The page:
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A Decade Of Innovation

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On March 17th a leading manufacturer of electron beam lithography celebrated 10 years of innovation in the industry. Vistec Electron Beam GmbH marked the occasion for its 10th anniversary in Jena, Germany. The name may not be so familiar yet as a new moniker was one of the birthday presents for the company. David Ridsdale reports on the anniversary.

In March 1996 a new company was born when a famous German optics maker acquired the E-Beam Lithography business of Jenoptik, developing Leica Microsystems Lithography in Jena. For the next decade the specialist segment of Leica developed some of the world's leading e-beam lithography systems, contributing to the continued extension of the Moore's Law principals.

As part of the 10th birthday celebrations, Leica Microsystems Lithography GmbH announced a new name: Vistec Electron Beam GmbH, the result of the acquisition of Leica's semiconductor activities by Golden Gate Capital, an investment company based in San Francisco. The Jena facility remains a division of Vistec Group, which currently has around 500 employees across the world.

Terms of the sale were not disclosed but investors have decided that this will be a growth area for the semiconductor industry. With technology nodes becoming increasingly more expensive to bridge, mask writing, defect review and alternative lithography are more vital to the manufacturing process than ever before.

"We are excited about our acquisition of Leica Microsystems' Semiconductor Business," said David Dominik, Managing Director of Golden Gate Capital. "Leica' s Semiconductor Business is well positioned for growth as a market leader in mask metrology, optical defect review, and direct-write E-beam lithography."

A new name
Leica's semiconductor business is now known as Vistec Semiconductor Systems consisting of three internationally active divisions providing key production technology that is used by most semiconductor manufacturers and many research institutes around the world. The new company is being led by Papken Der Torossian, a veteran in the global lithography field. Der Torossian is best known as the chief at SVG Lithography in California before it was sold to ASML. He brings a wealth of knowledge and experience to the Vistec group. Der Torossian complimented the Leica group after taking over for the way the group had been set up into three different technology sections. He saw no need to change the structure and created three divisions in the Vistec group along similar lines.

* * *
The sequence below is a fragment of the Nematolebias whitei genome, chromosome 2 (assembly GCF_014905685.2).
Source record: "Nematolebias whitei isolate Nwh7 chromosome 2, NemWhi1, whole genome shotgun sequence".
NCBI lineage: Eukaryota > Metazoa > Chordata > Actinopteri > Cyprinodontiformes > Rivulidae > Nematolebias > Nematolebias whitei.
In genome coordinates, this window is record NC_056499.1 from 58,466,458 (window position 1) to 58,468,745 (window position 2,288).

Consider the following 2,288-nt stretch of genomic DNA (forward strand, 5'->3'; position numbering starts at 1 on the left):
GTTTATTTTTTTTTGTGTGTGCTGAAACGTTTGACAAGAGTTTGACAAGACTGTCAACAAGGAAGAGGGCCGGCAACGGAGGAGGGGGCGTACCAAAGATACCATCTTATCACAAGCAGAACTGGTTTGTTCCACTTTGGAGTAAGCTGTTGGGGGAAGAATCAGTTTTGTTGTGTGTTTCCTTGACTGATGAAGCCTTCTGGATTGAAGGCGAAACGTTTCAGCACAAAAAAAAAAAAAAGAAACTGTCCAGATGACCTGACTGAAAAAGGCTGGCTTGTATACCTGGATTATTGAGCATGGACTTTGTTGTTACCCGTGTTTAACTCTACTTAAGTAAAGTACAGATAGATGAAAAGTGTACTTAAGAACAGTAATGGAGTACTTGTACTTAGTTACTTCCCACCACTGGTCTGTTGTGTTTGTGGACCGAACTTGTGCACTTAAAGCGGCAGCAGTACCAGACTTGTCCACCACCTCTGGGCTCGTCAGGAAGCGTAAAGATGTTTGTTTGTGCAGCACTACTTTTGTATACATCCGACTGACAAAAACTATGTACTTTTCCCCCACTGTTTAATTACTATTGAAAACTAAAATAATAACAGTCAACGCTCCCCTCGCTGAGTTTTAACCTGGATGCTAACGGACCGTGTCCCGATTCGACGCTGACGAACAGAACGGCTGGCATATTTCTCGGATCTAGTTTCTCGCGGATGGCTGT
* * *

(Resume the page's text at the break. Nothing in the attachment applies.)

The three divisions will be known as 
- Vistec Semiconductor Systems GmbH - previously Leica Microsystems Semiconductor GmbH, located in Wetzlar, Germany 
- Vistec Electron Beam GmbH - previously Leica Microsystems Lithography GmbH, located in Jena, Germany 
- Vistec Lithography Ltd. - previously Leica Microsystems Lithography Ltd., located in Cambridge, UK


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The recent anniversary celebrations in Jena focused on Vistec Electron Beam in celebration of the company's achievements. The event was well attended by local officials but this is no surprise as Jena has a long history with optics and fine mechanics, let alone electron beam lithography. Electron beam lithography systems have been produced in Jena since the late 1960s, first as part of Carl Zeiss Jena, then, after the collapse of the GDR, as part of Jenoptik, and in 1996 as a business unit of Leica Microsystems up until 2005. The company has had an interesting journey as Leica and Carl Zeiss have long been rivals in the optical world making Jena a key global area in optical manufacturing. Despite the long history of competition the companies also have a long history of cooperations. Electron beam lithography will still be produced in Jena but no longer under either Jena icons. Jena's electron beam company will be an independent force operating under the new name of Vistec.


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E-Beam comes of age
Electron beam was considered as an alternative to optical lithography for many years. However, wafer throughput with electron beam lithography is too slow for use in mainstream semiconductor wafer production at present. Currently electron beam lithography is regarded as complementary to optical lithography. This is a view shared by Der Torossian in a recent interview with EuroAsia semiconductor.

"E-beam lithography will only be used as the primary tool to create ASICs," stated Der Torossian. "There will continue to be a market for mask writing lithography but the growth area will be in next generation lithography."